In dealing with the Russia-Ukraine conflict and other major international affairs, the US government is increasingly emphasizing the use of "minilateralism" to counter multilateralism. Multilateralism is based on the international community and international organizations, giving more consideration to the interests of developing countries, and is a form of open and inclusive international cooperation. "Minilateralism," on the other hand, reflects the interests and alliances of a few countries, forming exclusive interest groups that threaten the interests of the majority of countries. The military alliance created by the US to contain China's rise, AUKUS, as well as the QUAD between the US, Japan, India, and Australia, both have the characteristics of this kind of "minilateralism."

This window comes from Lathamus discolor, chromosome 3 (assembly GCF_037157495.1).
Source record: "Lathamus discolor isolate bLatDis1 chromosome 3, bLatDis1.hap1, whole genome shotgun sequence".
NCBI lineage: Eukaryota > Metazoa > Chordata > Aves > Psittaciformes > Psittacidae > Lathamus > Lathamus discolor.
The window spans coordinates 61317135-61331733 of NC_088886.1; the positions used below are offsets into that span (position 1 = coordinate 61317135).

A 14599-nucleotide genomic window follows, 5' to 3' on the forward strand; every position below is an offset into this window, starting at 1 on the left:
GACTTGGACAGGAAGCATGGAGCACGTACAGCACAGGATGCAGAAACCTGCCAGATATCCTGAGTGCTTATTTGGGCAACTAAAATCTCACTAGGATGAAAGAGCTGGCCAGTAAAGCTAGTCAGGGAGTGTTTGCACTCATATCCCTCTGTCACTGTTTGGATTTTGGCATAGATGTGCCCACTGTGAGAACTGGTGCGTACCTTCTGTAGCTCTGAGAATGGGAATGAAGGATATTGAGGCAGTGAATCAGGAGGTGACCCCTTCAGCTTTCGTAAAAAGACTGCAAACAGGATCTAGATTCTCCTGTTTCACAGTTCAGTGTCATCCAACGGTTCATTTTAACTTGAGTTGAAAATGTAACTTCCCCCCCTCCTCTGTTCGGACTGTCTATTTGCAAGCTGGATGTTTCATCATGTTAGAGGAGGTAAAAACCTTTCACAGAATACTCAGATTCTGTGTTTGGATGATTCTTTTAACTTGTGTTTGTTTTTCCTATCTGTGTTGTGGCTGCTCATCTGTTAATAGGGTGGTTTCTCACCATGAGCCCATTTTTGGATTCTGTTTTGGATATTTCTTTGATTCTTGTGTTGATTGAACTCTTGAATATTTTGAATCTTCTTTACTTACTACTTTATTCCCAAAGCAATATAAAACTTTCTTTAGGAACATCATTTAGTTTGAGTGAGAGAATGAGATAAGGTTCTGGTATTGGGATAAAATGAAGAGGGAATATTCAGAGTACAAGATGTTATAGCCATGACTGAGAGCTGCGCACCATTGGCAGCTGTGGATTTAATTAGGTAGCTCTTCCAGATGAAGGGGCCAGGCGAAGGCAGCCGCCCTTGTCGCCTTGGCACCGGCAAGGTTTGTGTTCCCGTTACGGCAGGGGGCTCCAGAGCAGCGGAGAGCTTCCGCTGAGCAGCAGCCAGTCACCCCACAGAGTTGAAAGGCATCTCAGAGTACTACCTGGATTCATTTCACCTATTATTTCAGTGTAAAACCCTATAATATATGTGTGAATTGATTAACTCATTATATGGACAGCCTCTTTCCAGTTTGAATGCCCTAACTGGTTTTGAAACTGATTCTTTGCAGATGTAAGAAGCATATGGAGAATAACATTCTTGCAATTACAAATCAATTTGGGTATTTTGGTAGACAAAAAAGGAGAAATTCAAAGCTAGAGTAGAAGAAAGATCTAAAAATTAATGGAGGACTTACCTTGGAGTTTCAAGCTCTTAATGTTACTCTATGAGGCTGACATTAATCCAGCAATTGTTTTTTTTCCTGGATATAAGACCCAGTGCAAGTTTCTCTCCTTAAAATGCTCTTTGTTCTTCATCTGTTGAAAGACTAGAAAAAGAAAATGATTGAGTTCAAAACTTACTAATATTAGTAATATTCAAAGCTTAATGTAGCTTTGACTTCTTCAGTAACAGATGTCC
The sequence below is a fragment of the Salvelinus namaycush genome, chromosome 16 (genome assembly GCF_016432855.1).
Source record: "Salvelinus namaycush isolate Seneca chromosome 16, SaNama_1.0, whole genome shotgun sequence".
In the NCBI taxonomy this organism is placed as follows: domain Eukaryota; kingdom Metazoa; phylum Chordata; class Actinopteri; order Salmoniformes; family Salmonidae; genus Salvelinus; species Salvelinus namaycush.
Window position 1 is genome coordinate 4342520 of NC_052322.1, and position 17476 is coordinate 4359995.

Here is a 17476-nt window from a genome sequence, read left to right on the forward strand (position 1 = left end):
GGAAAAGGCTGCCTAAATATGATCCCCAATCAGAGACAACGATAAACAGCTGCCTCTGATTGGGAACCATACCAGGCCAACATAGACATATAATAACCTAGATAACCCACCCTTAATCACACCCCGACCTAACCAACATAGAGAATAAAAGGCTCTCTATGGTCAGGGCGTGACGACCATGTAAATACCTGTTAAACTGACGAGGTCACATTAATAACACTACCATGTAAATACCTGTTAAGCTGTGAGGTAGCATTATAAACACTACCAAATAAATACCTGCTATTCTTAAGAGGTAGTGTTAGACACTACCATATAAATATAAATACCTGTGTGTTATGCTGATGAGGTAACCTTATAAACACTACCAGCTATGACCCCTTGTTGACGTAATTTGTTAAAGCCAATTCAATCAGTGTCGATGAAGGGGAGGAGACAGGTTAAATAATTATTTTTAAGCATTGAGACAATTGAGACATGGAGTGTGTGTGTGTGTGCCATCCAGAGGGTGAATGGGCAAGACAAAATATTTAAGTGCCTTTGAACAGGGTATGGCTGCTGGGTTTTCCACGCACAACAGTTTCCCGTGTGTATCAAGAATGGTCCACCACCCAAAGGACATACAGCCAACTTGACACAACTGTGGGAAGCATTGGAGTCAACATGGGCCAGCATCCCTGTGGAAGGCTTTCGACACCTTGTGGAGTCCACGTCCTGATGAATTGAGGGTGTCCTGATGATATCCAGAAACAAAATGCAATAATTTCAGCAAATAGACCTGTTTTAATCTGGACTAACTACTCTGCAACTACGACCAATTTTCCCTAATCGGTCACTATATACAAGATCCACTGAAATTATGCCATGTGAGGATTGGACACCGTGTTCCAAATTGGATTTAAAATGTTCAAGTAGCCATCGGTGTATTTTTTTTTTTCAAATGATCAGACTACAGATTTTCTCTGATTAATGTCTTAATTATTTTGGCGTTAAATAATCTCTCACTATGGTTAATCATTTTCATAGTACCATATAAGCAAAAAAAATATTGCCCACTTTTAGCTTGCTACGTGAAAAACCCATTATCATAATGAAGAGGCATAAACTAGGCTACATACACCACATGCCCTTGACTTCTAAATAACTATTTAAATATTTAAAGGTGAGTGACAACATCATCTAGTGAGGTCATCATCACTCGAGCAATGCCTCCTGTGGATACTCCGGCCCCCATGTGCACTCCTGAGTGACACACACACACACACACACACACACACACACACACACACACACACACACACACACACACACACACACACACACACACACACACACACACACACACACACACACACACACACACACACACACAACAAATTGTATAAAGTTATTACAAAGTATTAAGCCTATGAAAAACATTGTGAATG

Given the complexity of the Russia-Ukraine conflict, and the prevalence of Western groups fueling the conflict and "minilateralism," the international community needs stability and security. The "common understandings" are the first multilateral document issued by two major emerging economies, spreading positive energy and reflecting the universal desire and sincerity of the international community to resolve the Ukraine crisis. It is believed that such common understandings will receive support from the vast majority of developing countries.

The author is a research fellow at the Chinese Academy of Social Sciences' Institute of European Studies. opinion@globaltimes.com.cn